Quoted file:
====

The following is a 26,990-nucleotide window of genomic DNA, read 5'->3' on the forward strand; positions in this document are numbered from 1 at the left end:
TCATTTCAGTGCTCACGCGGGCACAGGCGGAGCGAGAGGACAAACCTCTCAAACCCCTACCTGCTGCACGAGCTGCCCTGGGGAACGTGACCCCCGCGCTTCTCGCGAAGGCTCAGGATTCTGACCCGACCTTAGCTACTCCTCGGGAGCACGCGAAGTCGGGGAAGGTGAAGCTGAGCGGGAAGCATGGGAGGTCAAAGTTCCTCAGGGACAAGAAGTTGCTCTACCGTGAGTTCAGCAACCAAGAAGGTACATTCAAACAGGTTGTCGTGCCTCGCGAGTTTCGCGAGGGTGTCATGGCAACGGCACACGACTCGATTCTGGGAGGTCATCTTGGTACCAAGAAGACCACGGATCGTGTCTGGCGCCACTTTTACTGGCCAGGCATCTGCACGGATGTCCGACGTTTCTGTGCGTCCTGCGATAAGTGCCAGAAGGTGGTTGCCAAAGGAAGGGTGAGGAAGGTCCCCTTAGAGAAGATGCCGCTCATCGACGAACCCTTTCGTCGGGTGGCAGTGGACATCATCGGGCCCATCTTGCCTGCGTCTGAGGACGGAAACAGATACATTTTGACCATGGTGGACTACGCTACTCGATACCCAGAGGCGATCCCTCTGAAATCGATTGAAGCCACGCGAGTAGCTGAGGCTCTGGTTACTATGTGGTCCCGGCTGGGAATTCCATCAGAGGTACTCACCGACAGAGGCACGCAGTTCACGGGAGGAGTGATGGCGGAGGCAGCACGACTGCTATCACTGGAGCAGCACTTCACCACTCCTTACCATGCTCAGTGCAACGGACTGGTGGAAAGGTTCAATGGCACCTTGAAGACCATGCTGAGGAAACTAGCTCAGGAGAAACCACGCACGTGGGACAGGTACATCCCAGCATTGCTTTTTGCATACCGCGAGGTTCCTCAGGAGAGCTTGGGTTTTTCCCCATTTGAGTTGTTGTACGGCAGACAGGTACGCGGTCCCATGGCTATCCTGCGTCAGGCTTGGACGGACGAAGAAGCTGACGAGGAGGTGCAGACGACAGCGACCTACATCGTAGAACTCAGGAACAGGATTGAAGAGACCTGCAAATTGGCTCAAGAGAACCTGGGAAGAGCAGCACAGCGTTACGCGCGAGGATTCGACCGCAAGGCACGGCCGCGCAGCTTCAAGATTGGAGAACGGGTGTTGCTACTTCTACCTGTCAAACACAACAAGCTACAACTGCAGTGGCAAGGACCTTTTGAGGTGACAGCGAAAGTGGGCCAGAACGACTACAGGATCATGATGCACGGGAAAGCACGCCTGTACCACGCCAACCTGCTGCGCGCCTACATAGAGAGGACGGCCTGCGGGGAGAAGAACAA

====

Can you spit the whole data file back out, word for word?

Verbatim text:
The following is a 26,990-nucleotide window of genomic DNA, read 5'->3' on the forward strand; positions in this document are numbered from 1 at the left end:
TCATTTCAGTGCTCACGCGGGCACAGGCGGAGCGAGAGGACAAACCTCTCAAACCCCTACCTGCTGCACGAGCTGCCCTGGGGAACGTGACCCCCGCGCTTCTCGCGAAGGCTCAGGATTCTGACCCGACCTTAGCTACTCCTCGGGAGCACGCGAAGTCGGGGAAGGTGAAGCTGAGCGGGAAGCATGGGAGGTCAAAGTTCCTCAGGGACAAGAAGTTGCTCTACCGTGAGTTCAGCAACCAAGAAGGTACATTCAAACAGGTTGTCGTGCCTCGCGAGTTTCGCGAGGGTGTCATGGCAACGGCACACGACTCGATTCTGGGAGGTCATCTTGGTACCAAGAAGACCACGGATCGTGTCTGGCGCCACTTTTACTGGCCAGGCATCTGCACGGATGTCCGACGTTTCTGTGCGTCCTGCGATAAGTGCCAGAAGGTGGTTGCCAAAGGAAGGGTGAGGAAGGTCCCCTTAGAGAAGATGCCGCTCATCGACGAACCCTTTCGTCGGGTGGCAGTGGACATCATCGGGCCCATCTTGCCTGCGTCTGAGGACGGAAACAGATACATTTTGACCATGGTGGACTACGCTACTCGATACCCAGAGGCGATCCCTCTGAAATCGATTGAAGCCACGCGAGTAGCTGAGGCTCTGGTTACTATGTGGTCCCGGCTGGGAATTCCATCAGAGGTACTCACCGACAGAGGCACGCAGTTCACGGGAGGAGTGATGGCGGAGGCAGCACGACTGCTATCACTGGAGCAGCACTTCACCACTCCTTACCATGCTCAGTGCAACGGACTGGTGGAAAGGTTCAATGGCACCTTGAAGACCATGCTGAGGAAACTAGCTCAGGAGAAACCACGCACGTGGGACAGGTACATCCCAGCATTGCTTTTTGCATACCGCGAGGTTCCTCAGGAGAGCTTGGGTTTTTCCCCATTTGAGTTGTTGTACGGCAGACAGGTACGCGGTCCCATGGCTATCCTGCGTCAGGCTTGGACGGACGAAGAAGCTGACGAGGAGGTGCAGACGACAGCGACCTACATCGTAGAACTCAGGAACAGGATTGAAGAGACCTGCAAATTGGCTCAAGAGAACCTGGGAAGAGCAGCACAGCGTTACGCGCGAGGATTCGACCGCAAGGCACGGCCGCGCAGCTTCAAGATTGGAGAACGGGTGTTGCTACTTCTACCTGTCAAACACAACAAGCTACAACTGCAGTGGCAAGGACCTTTTGAGGTGACAGCGAAAGTGGGCCAGAACGACTACAGGATCATGATGCACGGGAAAGCACGCCTGTACCACGCCAACCTGCTGCGCGCCTACATAGAGAGGACGGCCTGCGGGGAGAAGAACAA